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Catfish (order Siluriformes) are a very diverse group of bony fish. Named for their prominent barbels, which resemble a cat's whiskers (though not prominent in all members of this order), catfish range in size and behavior from the heaviest, the Mekong giant catfish from Southeast Asia and the longest, the wels catfish of Eurasia, to detritivores (species that eat dead material on the bottom), and even to a tiny parasitic species commonly called the candiru, Vandellia cirrhosa. There are armour-plated types and also naked types, neither having scales. Despite their common name, not all catfish have prominent barbels; what defines a fish as being in the order Siluriformes are in fact certain features of the skull and swimbladder. Catfish are of considerable commercial importance; many of the larger species are farmed or fished for food. Many of the smaller species, particularly the genus Corydoras, are important in the aquarium hobby.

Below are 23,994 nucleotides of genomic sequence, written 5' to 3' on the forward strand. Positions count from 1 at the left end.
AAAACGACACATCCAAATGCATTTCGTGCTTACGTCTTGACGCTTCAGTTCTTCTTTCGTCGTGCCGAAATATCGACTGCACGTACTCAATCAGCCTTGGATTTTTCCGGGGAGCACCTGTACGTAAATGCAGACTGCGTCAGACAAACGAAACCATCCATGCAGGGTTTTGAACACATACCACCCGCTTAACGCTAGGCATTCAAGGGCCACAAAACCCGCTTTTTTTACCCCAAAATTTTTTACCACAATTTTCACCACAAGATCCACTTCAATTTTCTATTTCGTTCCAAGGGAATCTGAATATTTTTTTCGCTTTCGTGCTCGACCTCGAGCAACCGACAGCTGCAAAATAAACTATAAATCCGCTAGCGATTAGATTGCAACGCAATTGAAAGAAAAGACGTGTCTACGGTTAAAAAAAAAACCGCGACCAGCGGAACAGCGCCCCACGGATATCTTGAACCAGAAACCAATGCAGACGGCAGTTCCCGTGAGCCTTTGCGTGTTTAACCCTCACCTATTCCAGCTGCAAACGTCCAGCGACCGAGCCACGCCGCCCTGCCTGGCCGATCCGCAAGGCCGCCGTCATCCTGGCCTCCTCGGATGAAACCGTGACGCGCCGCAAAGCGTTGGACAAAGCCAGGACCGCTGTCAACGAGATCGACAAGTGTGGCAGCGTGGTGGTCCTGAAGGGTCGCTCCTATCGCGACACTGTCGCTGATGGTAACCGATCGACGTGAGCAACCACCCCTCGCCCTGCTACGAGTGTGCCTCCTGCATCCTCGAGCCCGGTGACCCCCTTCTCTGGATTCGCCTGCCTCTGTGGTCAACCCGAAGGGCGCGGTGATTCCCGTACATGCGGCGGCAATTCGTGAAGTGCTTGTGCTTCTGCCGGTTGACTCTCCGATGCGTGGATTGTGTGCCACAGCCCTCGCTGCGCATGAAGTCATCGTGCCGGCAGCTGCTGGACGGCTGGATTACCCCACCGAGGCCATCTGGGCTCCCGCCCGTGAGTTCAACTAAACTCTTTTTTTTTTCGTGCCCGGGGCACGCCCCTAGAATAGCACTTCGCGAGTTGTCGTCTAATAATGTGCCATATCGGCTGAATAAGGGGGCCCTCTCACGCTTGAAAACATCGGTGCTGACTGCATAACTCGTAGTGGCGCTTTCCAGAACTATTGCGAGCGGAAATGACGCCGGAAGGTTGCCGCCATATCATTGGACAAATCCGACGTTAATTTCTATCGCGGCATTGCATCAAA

Extant catfish species live in inland or coastal waters of every continent except Antarctica. Catfish have inhabited all continents at one time or another. Catfish are most diverse in tropical South America, Africa, and Asia. More than half of all catfish species live in the Americas. They are the only ostariophysans that have entered freshwater habitats in Madagascar, Australia, and New Guinea. They are found primarily in freshwater environments of all kinds, though most inhabit shallow, running water habitats. Representatives of at least eight families are hypogean (live underground) with three families that are also troglobitic (inhabiting caves). Thus, catfishes are some of the most successful cave colonizers among fishes. One such species is Phreatobius cisternarum, known to live underground in phreatic habitats. Numerous species from the families Ariidae and Plotosidae, and a few species from among the Aspredinidae and Bagridae, are also found in marine environments.



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